More TVs Slammed For 'Impaired' Coverage


True to its word, the FCC continues to get tough on TV operators over their provision of emergency information to the hearing impaired.

The commission Tuesday proposed fining two Florida TV stations, WBBH and WZVN of Fort Myers, Fla., $24,000 apiece for three separate violations of its requirement that TV stations and cable operators "provide people with hearing disabilities the same access to emergency information as those with unimpaired hearing."

The violations came during coverage of Hurricane Charley in August 2004. The stations, which dropped regular programming in favor of simulcasting 24-hour hurricane coverage (per a time-brokerage agreement) failed to provide visual warnings to accompany the news that a causeway was closed, that an evacuation of one area had been issued, and that residents in another area were advised not evacuate but stay where they were.

The stations did not dispute the omissions, but said they didn't feel the information was critical and that that call fell within the discretion the FCC gave stations to decide when such information was important enough to warrant the on-screen visuals, which can include captions, crawls and graphics.

The commission concluded instead that the information was obviously critical, that stations have discretion over only non-critical disaster information, and that to interpret the "good faith discretion" to include the cited ommissions would be to "swallow the rule and render it wholly ineffective."

"We're considering all our options," said Steve Ponitus, GM of both stations, who said it was some kind of "divine irony" that the ruling would be released on the one-year anniversary of the storm. "I am so proud of my staff and the job they did a year ago this week of protecting the lives and property of the people of South Florida, including the hearing impaired," he said.. "They personified everything a responsible broadcaster should be and I stand by what we did."

Jon Blake, who represents the stations for D.C. firm Covington & Burling, points out that the fine proposal came after the FCC reviewed the stations' required defense of all eight days of station coverage. He will now focus on responding to the "three slices the FCC focuse on, which we think is a little myopic."He also pointed out that the commission's policy provided a perverse disincentive for extended coverage, since the more you do the greater your vulnerability, a point that has been made by other broadcasters, including the Radio-Television News Directors Association.FCC rules approved in 2000 require TV stations and cable operators to provide visual versions of emergency information voiced during a broadcast.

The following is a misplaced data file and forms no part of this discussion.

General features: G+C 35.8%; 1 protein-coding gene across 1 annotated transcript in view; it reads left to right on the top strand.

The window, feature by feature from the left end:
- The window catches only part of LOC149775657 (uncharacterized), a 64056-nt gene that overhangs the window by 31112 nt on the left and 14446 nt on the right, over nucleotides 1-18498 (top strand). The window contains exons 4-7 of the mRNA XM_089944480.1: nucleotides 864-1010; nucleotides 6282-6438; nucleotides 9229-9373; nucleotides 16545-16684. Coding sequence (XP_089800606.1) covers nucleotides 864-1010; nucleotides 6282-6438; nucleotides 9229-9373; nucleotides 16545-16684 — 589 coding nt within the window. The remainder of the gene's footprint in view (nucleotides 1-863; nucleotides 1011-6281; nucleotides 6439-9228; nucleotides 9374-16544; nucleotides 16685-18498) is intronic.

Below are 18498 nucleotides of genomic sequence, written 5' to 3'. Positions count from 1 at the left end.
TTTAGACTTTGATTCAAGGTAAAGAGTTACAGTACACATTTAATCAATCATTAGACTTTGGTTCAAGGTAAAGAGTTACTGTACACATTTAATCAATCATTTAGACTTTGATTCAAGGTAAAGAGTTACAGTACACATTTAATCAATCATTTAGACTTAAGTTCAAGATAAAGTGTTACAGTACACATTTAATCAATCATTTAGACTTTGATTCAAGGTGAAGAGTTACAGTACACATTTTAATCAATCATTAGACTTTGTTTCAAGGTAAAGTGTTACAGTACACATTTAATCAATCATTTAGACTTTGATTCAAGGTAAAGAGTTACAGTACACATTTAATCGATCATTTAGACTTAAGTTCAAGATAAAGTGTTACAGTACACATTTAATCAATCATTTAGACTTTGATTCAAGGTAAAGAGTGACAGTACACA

Tuesday's proposed fines were the third instance of the FCC proposing penalties against stations that failed to make emergency warnings available in visual form.

The first fines were proposed in February against San Diego TV stations that failed in a few instances to provide visual warnings during southern California's 2003 wildfire outbreak.

Those stations expressed frustration over the fines, in one case including a pledge not to pay. Opining that the few instances cited came among days' worth of coverage from staffers that, in some cases, faced the destruction of their own homes and property as they also tried to protect their viewers.

The FCC said at the time that more proposed fines were on the way, and was as good as its word.

In May, it proposed fining three Washington TV stations a total of $40,000 for tornado coverage that lacked sufficient visual warnings, or where those warnings were delayed.

Those stations, too, expressed frustration over a fine levied for a few moments amidst hours of wall-to-wall coverage filled with emergency info, including in some cases color-coded maps and other visuals.